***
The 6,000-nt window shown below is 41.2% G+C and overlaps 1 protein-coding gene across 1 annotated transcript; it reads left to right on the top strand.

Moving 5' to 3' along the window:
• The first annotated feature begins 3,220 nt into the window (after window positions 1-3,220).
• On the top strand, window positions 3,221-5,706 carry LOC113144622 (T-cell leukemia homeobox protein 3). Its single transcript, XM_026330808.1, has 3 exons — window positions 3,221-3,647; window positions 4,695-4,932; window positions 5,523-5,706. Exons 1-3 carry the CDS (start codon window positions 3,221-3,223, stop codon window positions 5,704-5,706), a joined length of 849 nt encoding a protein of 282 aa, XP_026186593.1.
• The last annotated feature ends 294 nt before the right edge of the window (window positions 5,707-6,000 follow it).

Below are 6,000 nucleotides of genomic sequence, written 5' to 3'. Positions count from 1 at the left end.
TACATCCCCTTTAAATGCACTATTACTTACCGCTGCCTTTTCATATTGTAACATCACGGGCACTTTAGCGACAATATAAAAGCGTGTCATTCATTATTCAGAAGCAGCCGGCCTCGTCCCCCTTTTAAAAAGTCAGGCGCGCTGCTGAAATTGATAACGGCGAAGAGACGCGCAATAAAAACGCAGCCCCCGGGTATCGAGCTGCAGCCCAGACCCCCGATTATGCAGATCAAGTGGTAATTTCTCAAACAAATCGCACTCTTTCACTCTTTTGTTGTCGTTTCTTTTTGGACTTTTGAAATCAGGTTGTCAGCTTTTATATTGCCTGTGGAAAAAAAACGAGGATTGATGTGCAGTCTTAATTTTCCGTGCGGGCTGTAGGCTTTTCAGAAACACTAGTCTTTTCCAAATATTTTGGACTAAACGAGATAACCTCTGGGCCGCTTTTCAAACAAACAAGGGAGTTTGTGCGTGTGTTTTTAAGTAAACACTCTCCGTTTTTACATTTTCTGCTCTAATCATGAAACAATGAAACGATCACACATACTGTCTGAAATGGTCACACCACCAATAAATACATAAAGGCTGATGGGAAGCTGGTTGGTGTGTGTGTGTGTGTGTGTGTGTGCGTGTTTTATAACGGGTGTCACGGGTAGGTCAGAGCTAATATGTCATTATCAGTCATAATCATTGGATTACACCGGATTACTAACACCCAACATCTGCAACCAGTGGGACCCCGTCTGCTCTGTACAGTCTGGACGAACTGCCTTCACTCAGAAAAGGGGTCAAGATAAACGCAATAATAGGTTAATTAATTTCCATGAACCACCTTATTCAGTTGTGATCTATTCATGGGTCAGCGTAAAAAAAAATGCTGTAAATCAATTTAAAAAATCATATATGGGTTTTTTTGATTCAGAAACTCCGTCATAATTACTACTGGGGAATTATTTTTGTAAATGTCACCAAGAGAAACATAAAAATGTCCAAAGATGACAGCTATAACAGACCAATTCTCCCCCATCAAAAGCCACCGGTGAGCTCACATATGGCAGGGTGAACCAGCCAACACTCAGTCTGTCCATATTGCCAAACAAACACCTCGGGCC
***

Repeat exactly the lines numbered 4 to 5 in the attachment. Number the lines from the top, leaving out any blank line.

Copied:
• On the top strand, window positions 3,221-5,706 carry LOC113144622 (T-cell leukemia homeobox protein 3). Its single transcript, XM_026330808.1, has 3 exons — window positions 3,221-3,647; window positions 4,695-4,932; window positions 5,523-5,706. Exons 1-3 carry the CDS (start codon window positions 3,221-3,223, stop codon window positions 5,704-5,706), a joined length of 849 nt encoding a protein of 282 aa, XP_026186593.1.
• The last annotated feature ends 294 nt before the right edge of the window (window positions 5,707-6,000 follow it).